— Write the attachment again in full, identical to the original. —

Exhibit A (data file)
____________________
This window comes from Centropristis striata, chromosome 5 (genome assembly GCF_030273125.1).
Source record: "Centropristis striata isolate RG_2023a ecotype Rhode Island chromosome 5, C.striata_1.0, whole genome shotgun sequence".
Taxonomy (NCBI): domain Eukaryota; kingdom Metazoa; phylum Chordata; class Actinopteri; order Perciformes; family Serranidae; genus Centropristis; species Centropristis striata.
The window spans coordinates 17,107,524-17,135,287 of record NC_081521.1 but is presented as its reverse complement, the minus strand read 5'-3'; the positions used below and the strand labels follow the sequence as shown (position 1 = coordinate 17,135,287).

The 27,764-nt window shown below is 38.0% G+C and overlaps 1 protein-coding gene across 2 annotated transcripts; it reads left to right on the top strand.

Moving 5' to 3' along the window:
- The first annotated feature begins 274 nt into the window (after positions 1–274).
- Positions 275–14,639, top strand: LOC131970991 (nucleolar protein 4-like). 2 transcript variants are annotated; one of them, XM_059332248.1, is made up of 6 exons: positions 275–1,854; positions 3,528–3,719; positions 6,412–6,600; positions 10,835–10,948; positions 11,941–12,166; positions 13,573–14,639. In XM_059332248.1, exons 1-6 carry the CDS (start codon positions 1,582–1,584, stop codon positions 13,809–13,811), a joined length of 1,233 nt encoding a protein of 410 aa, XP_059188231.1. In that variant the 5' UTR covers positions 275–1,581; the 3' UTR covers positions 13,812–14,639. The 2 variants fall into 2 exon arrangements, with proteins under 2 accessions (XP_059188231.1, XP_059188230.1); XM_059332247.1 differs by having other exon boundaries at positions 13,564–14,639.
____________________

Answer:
This window comes from Centropristis striata, chromosome 5 (genome assembly GCF_030273125.1).
Source record: "Centropristis striata isolate RG_2023a ecotype Rhode Island chromosome 5, C.striata_1.0, whole genome shotgun sequence".
Taxonomy (NCBI): domain Eukaryota; kingdom Metazoa; phylum Chordata; class Actinopteri; order Perciformes; family Serranidae; genus Centropristis; species Centropristis striata.
The window spans coordinates 17,107,524-17,135,287 of record NC_081521.1 but is presented as its reverse complement, the minus strand read 5'-3'; the positions used below and the strand labels follow the sequence as shown (position 1 = coordinate 17,135,287).

The 27,764-nt window shown below is 38.0% G+C and overlaps 1 protein-coding gene across 2 annotated transcripts; it reads left to right on the top strand.

Moving 5' to 3' along the window:
- The first annotated feature begins 274 nt into the window (after positions 1–274).
- Positions 275–14,639, top strand: LOC131970991 (nucleolar protein 4-like). 2 transcript variants are annotated; one of them, XM_059332248.1, is made up of 6 exons: positions 275–1,854; positions 3,528–3,719; positions 6,412–6,600; positions 10,835–10,948; positions 11,941–12,166; positions 13,573–14,639. In XM_059332248.1, exons 1-6 carry the CDS (start codon positions 1,582–1,584, stop codon positions 13,809–13,811), a joined length of 1,233 nt encoding a protein of 410 aa, XP_059188231.1. In that variant the 5' UTR covers positions 275–1,581; the 3' UTR covers positions 13,812–14,639. The 2 variants fall into 2 exon arrangements, with proteins under 2 accessions (XP_059188231.1, XP_059188230.1); XM_059332247.1 differs by having other exon boundaries at positions 13,564–14,639.